The UK government have announced that vaccinated travellers from the EU, and the US will not have to quarantine when arriving in parts of the UK
The UK government is “increasingly confident” that more countries will soon be added to both the amber and green COVID-19 travel lists, Dominic Raab has now said.
The foreign secretary, Dominic Raab, has said that he believes the opportunities for international travel can within the near future be opened up further as “the momentum forward is positive”.
Raab also did not rule out the possibility of the popular holiday hotspot for the British public, Spain, moving to a different category in the government’s traffic light travel system at the next review point a week on Thursday.
“We’ve done the job we had to do domestically and as we see other countries catch up if you like, I think we are increasingly confident that more countries will go either on amber or on to green,” he said to Kay Burley on Sky News.
This comes after The government has already announced that those who have received two doses of the vaccine will no longer be required to self-isolate after they have come in contact with someone who tests positive for the coronavirus from the 16th of August.
Pressed on whether or not Britons wanting to book trips to Spain would be safe to do so, the foreign minister added: “I can’t rule things out that the JBC (Joint Biosecurity Centre) and the government will decide but they’ll make that decision next week in terms of the traffic light system for all the relevant countries.”
On Wednesday, the government had announced that the fully vaccinated population of travellers from both the EU, as well as the US will not be required to quarantine when arriving into either England, Scotland and Wales from one of the UK’s amber list countries.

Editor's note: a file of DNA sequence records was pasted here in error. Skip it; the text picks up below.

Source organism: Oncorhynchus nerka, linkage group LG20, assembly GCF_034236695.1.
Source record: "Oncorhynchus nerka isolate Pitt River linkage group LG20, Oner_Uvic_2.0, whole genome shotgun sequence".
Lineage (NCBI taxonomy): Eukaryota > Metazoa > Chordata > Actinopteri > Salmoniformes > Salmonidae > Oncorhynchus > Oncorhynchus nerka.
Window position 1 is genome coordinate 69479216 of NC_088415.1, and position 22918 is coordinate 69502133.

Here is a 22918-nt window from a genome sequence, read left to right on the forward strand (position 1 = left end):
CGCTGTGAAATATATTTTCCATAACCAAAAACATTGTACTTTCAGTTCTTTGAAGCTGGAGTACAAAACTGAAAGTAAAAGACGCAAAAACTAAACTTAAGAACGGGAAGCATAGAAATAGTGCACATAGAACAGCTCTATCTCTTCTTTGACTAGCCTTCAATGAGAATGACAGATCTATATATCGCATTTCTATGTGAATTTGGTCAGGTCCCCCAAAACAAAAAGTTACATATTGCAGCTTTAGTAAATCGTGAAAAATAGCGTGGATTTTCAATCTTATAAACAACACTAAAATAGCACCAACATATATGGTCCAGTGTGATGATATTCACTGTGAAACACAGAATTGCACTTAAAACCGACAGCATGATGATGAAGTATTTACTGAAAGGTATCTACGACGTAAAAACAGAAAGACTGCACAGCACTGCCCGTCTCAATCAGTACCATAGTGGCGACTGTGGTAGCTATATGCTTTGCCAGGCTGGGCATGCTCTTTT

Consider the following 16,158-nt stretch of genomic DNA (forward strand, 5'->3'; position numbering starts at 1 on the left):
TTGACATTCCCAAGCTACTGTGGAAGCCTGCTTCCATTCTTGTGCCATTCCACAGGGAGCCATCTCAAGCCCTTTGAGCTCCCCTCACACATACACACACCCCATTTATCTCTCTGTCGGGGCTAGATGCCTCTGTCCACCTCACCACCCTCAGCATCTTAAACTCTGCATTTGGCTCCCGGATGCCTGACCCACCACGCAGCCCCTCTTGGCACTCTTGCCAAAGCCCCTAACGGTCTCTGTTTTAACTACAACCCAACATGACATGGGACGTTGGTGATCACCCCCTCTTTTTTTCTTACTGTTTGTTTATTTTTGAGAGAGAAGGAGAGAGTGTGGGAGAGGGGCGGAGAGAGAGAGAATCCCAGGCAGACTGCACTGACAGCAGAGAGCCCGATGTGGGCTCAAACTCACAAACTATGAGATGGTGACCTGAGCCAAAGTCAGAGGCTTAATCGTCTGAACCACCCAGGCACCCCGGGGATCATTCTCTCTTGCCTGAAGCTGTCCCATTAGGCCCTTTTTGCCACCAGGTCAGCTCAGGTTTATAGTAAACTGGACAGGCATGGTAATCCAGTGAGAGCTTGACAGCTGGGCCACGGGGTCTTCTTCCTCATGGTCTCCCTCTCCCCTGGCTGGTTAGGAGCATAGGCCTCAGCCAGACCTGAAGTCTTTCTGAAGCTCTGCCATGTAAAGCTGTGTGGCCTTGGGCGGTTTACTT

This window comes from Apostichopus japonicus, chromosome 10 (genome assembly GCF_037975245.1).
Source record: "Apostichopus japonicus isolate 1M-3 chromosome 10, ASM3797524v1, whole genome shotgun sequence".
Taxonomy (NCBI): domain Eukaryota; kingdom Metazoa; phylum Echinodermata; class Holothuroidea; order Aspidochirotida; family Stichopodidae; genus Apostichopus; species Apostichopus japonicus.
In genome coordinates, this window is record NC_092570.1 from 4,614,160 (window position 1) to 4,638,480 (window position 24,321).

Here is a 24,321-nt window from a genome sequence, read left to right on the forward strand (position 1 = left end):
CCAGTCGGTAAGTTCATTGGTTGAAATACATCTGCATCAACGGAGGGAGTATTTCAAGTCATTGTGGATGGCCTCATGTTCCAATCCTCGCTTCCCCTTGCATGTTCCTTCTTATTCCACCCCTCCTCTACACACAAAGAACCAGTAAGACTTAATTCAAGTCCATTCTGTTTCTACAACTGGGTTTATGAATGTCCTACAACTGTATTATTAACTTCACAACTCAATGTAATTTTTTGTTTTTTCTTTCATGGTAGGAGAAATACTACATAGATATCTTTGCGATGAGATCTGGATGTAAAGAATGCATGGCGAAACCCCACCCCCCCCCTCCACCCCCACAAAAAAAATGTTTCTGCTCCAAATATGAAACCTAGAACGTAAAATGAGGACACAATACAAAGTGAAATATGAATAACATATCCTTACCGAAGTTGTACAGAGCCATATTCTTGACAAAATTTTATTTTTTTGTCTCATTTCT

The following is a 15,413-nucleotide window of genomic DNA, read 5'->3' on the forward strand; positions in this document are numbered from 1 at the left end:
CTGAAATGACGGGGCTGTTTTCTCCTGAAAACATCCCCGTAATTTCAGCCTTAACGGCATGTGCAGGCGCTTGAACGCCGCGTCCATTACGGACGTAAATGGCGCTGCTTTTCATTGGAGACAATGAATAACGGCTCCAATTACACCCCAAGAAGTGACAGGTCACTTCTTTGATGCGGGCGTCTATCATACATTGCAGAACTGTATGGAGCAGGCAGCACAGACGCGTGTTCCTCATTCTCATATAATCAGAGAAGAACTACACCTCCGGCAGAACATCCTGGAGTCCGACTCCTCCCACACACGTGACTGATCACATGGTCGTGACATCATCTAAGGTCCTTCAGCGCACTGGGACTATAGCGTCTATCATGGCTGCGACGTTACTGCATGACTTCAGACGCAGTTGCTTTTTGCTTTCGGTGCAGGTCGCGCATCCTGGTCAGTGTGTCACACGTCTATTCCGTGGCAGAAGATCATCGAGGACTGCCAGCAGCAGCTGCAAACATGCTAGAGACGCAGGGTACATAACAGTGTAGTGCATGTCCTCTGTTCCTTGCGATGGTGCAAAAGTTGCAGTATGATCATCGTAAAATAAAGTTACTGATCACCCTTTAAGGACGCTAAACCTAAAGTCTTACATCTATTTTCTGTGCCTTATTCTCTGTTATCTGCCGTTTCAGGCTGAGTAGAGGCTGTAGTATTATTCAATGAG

UK Transport Secretary Grant Shapps said that this new change would come into force from 4am on the 2nd of August and that applicable passengers must have received two doses of the coronavirus vaccine authorised by either the European Medicines Agency (EMA) or the Food and Drug Administration (FDA).
Dominic Raab said there is the “right level of security and assurance” to allow this loosening of the quarantine restrictions for EU and US travellers to take place.
“We keep an eye on the variants, but because of the 70% double vaccination of our population and because we are insisting only people from the US, the EU and perhaps in due course, as we build up confidence in the system other countries, we proceed on that basis,” he said.
“Because it is people who are double vaccinated we believe we have got the right level of security and assurance against people who might be at risk of a variant coming in from abroad.”
This comes after the UK’s NHS is currently as stretched now as it was at the pandemic’s peak back in January and things could be getting even worse, health leaders in the country have now said.
The announcement came following a COVID-19 Operations meeting, which was attended by senior cabinet ministers.
The Department for Transport has confirmed that separate rules will continue to apply for those who are arriving from France and that the measures announced on Wednesday “will be kept under review and be guide by the latest data”.
It also reiterated that while some of these restrictions will remain in place, travellers “should expect their experience to be different and may face longer wait times than they are used to”.
Both Scotland and Wales will also be allowing quarantine-free travel for those who are travelling while fully vaccinated from either the EU and the US from amber-list countries, but Northern Ireland is yet to announce if it will also be relaxing the rules.